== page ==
How to partition a hard drive using “parted” command?

Parted – A useful information!

Recently I had to work on a “Parted” based server. Not always we’ll get chances to work on “parted” based servers. Hence I thought of documenting it. Parted is a command which helps you to modify hard-disk partitions. More than a command, it’s a GNU utility. Using Parted we can add, delete and edit partitions along with the file systems located on them.

More than that, suppose think of a criteria that you need to partition a 6TB hard-disk on a Linux server. Most possibly we’ll think of fdisk utility. I’ve to say sorry, because fdisk can’t partition hard-drives more than 2TB in a Linux server. Fdisk will parttion only upto 2TB and around 4TB will remain as unused space.

Hence, in that situation “parted” is the only solution. So, you can refer to this article if you need to partition a hard-drive which is greater than 2TB.

If you’re first time to “parted”, be careful in doing it because the changes are written to the disk immediately. So please make sure you’ve selected the correct disk before start working on it. Here in this example, the disk size is only 500 GB but I’m using parted to partition it.

First, we can check if “parted” is available on the server. For that we can use the following command:

# parted

You’ll get a similar output if you have parted command available.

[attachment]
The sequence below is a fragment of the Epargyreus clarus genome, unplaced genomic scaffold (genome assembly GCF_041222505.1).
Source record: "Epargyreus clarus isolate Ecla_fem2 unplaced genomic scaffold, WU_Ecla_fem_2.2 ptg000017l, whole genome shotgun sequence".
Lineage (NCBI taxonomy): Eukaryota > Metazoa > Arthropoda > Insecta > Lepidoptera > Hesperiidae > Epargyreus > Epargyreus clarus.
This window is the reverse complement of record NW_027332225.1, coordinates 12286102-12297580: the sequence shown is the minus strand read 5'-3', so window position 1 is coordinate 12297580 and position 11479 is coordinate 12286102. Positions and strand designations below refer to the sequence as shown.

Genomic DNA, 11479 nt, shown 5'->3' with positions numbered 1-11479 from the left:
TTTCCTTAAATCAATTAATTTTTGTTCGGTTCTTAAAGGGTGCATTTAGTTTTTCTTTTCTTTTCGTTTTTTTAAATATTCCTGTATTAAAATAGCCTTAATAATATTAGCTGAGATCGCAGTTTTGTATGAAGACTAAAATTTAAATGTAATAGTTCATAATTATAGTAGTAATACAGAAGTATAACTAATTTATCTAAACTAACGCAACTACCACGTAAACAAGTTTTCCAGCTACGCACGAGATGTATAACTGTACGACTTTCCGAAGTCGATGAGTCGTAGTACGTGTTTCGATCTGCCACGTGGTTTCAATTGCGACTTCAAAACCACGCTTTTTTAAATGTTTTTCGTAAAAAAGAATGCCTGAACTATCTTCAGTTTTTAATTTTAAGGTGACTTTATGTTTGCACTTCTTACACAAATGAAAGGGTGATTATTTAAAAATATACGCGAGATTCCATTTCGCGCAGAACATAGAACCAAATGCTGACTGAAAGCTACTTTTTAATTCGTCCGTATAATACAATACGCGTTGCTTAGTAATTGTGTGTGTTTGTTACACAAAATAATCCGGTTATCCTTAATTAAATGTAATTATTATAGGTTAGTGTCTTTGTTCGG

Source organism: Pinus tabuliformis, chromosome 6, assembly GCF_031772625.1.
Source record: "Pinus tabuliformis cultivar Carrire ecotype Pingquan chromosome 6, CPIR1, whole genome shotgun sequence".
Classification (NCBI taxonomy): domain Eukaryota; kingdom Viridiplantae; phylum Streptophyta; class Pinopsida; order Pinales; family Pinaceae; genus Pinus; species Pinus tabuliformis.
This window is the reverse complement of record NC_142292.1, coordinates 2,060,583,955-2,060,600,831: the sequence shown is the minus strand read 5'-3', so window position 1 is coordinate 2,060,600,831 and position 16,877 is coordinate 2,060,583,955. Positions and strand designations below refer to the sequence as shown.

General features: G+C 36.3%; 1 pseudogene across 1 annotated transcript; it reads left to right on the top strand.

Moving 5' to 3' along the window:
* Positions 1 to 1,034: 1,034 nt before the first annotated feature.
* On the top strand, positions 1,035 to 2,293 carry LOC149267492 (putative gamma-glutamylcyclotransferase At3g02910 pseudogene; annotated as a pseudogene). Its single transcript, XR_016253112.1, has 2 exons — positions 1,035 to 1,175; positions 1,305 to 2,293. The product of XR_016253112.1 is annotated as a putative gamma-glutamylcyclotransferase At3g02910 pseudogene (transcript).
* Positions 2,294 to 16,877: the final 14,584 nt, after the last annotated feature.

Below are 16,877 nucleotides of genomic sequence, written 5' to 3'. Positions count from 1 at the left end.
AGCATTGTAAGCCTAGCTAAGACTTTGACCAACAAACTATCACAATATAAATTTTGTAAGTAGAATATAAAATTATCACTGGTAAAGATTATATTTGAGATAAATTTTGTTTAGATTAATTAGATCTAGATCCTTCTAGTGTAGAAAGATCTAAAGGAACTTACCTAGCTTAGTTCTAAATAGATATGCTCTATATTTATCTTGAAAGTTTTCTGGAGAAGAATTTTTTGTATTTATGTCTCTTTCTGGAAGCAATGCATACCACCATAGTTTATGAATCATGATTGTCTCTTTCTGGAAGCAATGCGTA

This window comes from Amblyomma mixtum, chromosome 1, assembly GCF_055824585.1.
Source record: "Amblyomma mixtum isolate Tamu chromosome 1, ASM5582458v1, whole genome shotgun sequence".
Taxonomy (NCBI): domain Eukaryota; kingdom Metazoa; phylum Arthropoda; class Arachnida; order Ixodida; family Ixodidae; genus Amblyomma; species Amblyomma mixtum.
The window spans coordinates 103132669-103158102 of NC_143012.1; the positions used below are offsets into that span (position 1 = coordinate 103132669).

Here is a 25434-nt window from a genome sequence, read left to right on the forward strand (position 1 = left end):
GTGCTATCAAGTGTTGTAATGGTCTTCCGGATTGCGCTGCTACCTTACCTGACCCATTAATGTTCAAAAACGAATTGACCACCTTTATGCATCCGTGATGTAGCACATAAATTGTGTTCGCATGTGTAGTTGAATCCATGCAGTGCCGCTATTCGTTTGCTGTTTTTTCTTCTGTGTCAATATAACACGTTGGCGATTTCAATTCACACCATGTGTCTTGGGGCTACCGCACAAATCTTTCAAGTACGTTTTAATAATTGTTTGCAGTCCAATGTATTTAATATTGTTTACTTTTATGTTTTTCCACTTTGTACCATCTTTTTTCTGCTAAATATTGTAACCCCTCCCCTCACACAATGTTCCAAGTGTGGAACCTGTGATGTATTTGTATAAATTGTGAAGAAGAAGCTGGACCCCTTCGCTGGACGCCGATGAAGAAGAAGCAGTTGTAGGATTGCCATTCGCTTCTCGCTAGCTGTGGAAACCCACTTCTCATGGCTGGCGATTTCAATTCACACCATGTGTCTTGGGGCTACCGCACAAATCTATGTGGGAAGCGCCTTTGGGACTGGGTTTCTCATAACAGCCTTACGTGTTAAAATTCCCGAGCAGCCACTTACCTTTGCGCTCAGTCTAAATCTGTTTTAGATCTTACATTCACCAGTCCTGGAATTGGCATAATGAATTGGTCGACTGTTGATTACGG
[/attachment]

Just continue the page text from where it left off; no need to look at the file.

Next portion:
If “parted” isn’t available on your server, you can install it using the following yum command in a RHEL server:

# yum install parted

Now, we can check the partitions available on the hard-drives. For that we can use “print” command in “parted” prompt. By-default, “parted” selects the first drive /dev/sda.

# parted
  print

This will also shows the model number of the hard-disk, size of the hard-disk, partition table and the partitions.

To quit the “parted” prompt, we can use “quit”. Also to switch to different hard-drives we can use “select” command.

# parted
  select /dev/sdb 

Now, we can see how we can partition a hard-disk using “parted” command. Here, I’m going to partition /dev/sdb.

1. Set disk label.

We can use “mklabel” command to set the partition table to GPT. “GPT” means GUID partition table format. To set the disk label, enter the “parted” prompt and then use the following commands:

#parted 
 select /dev/sdb
 mklabel gpt
 print ---> This is to verify whether gpt is set as the partition table.

2. Partitioning using “parted”

We can directly enter the /dev/sdb “parted” prompt or we can use “parted” command then “select /dev/sdb” to enter into it.

# parted /dev/sdb 
  mkpart primary 0GB 500GB
  print 

Here, as my hard-disk size is 500 GB, I’m using it as the end point. Use according to your requirement.

3. Format the partition

Now we can use “mkfs” to format it.

# mkfs.ext4 /dev/sdb1

4. Mounting the partition

Now, we can create a directory and mount it. In my case I’m using it as a backup drive.

# mkdir /backupx
# mount /dev/sdb1 /backupx

For permanent mounting, we need to add it in /etc/fstab.

That’s it! Hope you like the article!

Heba Habeeb

Working as a Linux Server Admin, Infopark, Cochin, Kerala.

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